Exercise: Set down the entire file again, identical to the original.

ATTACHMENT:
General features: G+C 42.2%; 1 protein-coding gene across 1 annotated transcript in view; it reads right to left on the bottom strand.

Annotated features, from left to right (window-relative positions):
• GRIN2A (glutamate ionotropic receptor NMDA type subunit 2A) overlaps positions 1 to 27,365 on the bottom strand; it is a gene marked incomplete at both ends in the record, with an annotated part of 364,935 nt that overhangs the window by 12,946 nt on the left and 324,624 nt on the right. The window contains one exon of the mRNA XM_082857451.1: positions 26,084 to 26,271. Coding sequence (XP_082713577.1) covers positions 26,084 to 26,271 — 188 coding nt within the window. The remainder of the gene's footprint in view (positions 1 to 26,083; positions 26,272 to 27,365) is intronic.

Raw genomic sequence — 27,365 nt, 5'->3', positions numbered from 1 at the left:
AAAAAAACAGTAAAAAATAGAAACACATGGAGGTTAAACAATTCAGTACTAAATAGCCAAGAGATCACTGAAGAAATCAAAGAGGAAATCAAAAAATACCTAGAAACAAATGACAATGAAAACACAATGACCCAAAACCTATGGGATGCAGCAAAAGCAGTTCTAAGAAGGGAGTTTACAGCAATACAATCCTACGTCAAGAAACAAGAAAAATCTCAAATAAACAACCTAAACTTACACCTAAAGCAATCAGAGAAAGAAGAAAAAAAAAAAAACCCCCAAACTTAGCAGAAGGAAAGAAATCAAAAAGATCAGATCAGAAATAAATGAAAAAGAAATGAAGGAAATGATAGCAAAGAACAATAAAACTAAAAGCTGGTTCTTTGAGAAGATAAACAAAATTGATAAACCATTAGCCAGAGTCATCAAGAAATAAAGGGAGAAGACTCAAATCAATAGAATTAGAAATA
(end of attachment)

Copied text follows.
General features: G+C 42.2%; 1 protein-coding gene across 1 annotated transcript in view; it reads right to left on the bottom strand.

Annotated features, from left to right (window-relative positions):
• GRIN2A (glutamate ionotropic receptor NMDA type subunit 2A) overlaps positions 1 to 27,365 on the bottom strand; it is a gene marked incomplete at both ends in the record, with an annotated part of 364,935 nt that overhangs the window by 12,946 nt on the left and 324,624 nt on the right. The window contains one exon of the mRNA XM_082857451.1: positions 26,084 to 26,271. Coding sequence (XP_082713577.1) covers positions 26,084 to 26,271 — 188 coding nt within the window. The remainder of the gene's footprint in view (positions 1 to 26,083; positions 26,272 to 27,365) is intronic.

Raw genomic sequence — 27,365 nt, 5'->3', positions numbered from 1 at the left:
AAAAAAACAGTAAAAAATAGAAACACATGGAGGTTAAACAATTCAGTACTAAATAGCCAAGAGATCACTGAAGAAATCAAAGAGGAAATCAAAAAATACCTAGAAACAAATGACAATGAAAACACAATGACCCAAAACCTATGGGATGCAGCAAAAGCAGTTCTAAGAAGGGAGTTTACAGCAATACAATCCTACGTCAAGAAACAAGAAAAATCTCAAATAAACAACCTAAACTTACACCTAAAGCAATCAGAGAAAGAAGAAAAAAAAAAAAACCCCCAAACTTAGCAGAAGGAAAGAAATCAAAAAGATCAGATCAGAAATAAATGAAAAAGAAATGAAGGAAATGATAGCAAAGAACAATAAAACTAAAAGCTGGTTCTTTGAGAAGATAAACAAAATTGATAAACCATTAGCCAGAGTCATCAAGAAATAAAGGGAGAAGACTCAAATCAATAGAATTAGAAATA